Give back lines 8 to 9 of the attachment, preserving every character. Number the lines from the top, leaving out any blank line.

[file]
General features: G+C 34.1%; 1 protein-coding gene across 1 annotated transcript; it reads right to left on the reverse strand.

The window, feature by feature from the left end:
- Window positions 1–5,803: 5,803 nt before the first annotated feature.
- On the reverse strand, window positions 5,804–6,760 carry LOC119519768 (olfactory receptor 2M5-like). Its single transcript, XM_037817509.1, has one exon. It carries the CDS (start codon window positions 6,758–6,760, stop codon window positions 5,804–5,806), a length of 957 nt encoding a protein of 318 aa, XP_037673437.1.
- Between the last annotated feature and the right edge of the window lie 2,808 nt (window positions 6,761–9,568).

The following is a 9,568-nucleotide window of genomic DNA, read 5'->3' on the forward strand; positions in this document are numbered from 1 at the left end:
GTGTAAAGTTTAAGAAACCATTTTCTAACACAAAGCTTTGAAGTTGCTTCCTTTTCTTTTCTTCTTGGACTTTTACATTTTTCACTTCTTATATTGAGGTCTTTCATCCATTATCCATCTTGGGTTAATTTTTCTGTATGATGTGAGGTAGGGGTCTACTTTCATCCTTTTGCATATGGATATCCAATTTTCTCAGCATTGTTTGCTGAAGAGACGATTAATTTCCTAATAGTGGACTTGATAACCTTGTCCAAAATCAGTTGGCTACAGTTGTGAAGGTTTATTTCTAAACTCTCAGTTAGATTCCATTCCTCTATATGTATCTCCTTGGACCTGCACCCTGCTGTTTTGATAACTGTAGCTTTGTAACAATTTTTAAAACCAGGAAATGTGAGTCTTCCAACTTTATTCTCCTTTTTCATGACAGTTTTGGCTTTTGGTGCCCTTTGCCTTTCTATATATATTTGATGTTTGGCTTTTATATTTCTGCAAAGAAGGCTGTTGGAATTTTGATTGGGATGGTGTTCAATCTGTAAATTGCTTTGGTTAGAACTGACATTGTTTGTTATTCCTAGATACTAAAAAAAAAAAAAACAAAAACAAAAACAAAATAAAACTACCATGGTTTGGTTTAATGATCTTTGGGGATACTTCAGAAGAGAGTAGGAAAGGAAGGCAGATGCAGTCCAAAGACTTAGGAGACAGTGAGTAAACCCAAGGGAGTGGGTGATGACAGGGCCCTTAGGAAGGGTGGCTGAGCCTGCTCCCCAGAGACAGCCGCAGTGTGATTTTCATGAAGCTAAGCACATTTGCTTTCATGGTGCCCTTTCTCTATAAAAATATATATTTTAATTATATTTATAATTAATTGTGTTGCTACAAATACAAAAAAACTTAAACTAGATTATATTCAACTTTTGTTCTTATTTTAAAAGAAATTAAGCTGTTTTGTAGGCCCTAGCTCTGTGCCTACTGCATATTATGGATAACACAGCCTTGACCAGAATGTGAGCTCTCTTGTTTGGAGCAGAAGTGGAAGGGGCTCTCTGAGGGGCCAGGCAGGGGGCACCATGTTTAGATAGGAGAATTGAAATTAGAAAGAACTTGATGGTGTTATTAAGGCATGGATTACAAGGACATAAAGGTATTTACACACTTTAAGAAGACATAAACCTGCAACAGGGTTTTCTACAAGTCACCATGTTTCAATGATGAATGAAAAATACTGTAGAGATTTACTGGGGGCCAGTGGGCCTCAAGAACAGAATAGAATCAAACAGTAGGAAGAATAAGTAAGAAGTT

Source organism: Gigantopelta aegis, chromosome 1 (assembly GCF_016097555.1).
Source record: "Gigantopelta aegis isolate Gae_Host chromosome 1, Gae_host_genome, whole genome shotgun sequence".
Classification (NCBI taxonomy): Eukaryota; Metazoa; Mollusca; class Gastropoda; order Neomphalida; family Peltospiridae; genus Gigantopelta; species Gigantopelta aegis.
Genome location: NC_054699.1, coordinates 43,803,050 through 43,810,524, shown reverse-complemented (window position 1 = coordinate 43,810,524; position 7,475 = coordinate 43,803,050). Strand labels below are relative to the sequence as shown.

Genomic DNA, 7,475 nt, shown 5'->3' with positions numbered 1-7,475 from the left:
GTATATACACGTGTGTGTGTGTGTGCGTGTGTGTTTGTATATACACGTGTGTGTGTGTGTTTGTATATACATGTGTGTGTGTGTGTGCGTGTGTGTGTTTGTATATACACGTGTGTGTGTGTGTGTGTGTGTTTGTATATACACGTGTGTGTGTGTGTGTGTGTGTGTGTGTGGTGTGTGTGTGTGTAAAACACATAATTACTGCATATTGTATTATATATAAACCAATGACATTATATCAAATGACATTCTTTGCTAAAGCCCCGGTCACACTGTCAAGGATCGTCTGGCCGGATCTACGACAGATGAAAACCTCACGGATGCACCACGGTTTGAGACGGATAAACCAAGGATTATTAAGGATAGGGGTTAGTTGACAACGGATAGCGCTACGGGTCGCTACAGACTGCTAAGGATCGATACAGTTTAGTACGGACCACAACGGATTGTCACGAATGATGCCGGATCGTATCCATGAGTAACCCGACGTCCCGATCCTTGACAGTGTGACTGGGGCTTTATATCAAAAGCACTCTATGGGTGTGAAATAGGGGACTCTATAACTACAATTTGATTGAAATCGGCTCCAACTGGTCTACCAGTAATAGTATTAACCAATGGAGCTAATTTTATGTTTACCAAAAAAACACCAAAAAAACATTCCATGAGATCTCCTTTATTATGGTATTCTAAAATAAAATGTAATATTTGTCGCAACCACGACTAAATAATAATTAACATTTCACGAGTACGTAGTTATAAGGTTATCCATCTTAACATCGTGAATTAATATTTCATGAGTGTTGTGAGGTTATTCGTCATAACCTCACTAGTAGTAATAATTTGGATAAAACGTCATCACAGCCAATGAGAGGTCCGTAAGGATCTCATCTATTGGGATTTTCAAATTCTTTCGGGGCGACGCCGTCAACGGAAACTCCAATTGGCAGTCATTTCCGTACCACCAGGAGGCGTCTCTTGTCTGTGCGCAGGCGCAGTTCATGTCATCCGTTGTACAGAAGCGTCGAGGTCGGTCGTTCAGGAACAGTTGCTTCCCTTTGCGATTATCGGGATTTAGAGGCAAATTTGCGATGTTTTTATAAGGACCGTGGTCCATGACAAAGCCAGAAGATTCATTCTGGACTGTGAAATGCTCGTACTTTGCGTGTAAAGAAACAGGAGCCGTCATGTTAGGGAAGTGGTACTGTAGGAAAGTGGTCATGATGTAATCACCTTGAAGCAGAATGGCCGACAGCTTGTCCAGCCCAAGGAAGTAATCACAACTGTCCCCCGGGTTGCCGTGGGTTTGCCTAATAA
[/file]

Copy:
Source organism: Gigantopelta aegis, chromosome 1 (assembly GCF_016097555.1).
Source record: "Gigantopelta aegis isolate Gae_Host chromosome 1, Gae_host_genome, whole genome shotgun sequence".